Being one of the most significant contemporary artists, Bridget Riley’s work has radically explored the active role of perception in art, using the interrelationship between line and color to convey movement and light within the pictorial field. From the early 1960s, she has employed elementary shapes like circles, stripes and curves to create visual experiences that actively engage the viewer, testing the limits of each element at various stages throughout her career.
More than fifty years since Riley’s participation in the famous show “The Responsive Eye” at The Museum of Modern Art, she is still one of the best known artists of her generation. “The Responsive Eye” – a highly influential group show at that time – led to instant, international recognition for the young British painter.
Riley’s journey as an internationally recognized artist takes its chronological point of departure in vertical stripe works from the early 1980s featuring her specific pallette at that time that was inspired by the artist’s trip to Egypt in late 1979, which unlike previous combinations of color was organized according to plastic (and not rational) principles.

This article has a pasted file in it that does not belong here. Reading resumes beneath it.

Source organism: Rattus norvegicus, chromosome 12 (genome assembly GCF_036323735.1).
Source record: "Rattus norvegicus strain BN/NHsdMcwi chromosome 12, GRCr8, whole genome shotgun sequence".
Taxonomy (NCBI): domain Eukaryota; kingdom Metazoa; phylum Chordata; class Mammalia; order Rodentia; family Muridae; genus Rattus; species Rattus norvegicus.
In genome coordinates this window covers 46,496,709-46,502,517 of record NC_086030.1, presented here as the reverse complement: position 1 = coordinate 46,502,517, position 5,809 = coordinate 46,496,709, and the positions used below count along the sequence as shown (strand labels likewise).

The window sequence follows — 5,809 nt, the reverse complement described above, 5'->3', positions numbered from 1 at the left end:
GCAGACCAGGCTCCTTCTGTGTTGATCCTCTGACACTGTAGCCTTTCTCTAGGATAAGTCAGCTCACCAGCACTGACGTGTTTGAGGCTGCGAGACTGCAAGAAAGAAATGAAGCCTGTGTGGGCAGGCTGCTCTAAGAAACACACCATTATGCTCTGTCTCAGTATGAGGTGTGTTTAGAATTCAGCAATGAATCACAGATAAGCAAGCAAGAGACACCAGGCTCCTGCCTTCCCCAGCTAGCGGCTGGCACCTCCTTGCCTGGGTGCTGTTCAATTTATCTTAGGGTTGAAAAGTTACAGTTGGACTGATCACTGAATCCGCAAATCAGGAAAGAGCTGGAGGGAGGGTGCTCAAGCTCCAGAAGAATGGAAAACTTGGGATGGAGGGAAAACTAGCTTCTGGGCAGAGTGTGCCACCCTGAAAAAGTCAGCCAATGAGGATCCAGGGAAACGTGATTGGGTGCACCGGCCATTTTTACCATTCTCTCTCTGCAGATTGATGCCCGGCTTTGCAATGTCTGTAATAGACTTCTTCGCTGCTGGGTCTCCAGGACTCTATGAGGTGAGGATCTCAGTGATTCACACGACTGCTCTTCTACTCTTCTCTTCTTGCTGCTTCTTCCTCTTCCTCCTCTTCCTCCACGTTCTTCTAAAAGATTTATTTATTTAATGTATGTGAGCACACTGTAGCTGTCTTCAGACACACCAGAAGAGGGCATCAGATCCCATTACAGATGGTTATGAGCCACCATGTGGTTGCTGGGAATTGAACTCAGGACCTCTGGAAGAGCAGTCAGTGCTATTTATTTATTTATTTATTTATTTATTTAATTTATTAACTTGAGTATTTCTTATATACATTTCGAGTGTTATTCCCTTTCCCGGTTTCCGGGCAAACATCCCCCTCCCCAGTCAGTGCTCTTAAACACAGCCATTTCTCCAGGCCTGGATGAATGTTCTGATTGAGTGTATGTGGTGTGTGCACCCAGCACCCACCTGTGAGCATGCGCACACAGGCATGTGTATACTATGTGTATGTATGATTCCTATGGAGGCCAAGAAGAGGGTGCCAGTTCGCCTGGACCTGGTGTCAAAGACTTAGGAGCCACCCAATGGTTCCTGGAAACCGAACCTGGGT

These asymmetrical compositions anticipated the ensuing diagonal grid paintings that Riley began in 1986. Featuring rhomboid shapes that break up the picture plane, these in turn became the foundation for her curved paintings in the late 1990s.
Vertical, curvilinear shapes prevailed in the past decade and also characterize her wall painting Rajasthan (2012), a composition of intersecting forms in green, gray, orange, and red whose presentation here marks its first display outside of Europe. Most recent are Riley’s stripe works as well as a new series of black-and-white paintings that explore concavity and convexity of the line.
The return to painting in black and white, which she had abandoned in the mid-1960s in order to explore the properties of color, was directly inspired by Riley’s 1962 painting Tremor, and here appears in the current context of five decades of work.
As art historian Éric de Chassey notes, these new compositions “not only enter into a dialogue with the 1960s works, but take stock of every painting experience Riley has created during a long career. [She once] remarked: ‘I had to work through the black-and-white paintings before I could even begin to think about possibilities of color.’ The 2014–2015 paintings stem from the reverse: a working through the color paintings has enabled her to come to a new series of black-and-white works.”